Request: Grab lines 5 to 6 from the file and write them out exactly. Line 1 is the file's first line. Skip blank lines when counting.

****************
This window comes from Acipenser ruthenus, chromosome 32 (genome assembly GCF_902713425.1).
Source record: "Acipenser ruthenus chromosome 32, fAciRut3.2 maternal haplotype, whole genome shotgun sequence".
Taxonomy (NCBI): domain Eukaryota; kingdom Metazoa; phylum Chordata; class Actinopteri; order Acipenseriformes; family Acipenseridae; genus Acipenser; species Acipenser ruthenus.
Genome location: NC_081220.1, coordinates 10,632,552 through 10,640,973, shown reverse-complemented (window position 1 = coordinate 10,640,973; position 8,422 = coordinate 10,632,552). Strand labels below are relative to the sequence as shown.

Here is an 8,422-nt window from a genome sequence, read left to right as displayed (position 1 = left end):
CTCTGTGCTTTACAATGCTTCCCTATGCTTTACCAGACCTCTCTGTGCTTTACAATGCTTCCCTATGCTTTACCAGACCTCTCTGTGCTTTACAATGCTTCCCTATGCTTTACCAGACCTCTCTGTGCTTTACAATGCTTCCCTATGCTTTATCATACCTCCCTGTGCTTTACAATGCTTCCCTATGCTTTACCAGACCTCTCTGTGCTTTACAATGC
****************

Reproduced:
Here is an 8,422-nt window from a genome sequence, read left to right as displayed (position 1 = left end):
CTCTGTGCTTTACAATGCTTCCCTATGCTTTACCAGACCTCTCTGTGCTTTACAATGCTTCCCTATGCTTTACCAGACCTCTCTGTGCTTTACAATGCTTCCCTATGCTTTACCAGACCTCTCTGTGCTTTACAATGCTTCCCTATGCTTTATCATACCTCCCTGTGCTTTACAATGCTTCCCTATGCTTTACCAGACCTCTCTGTGCTTTACAATGC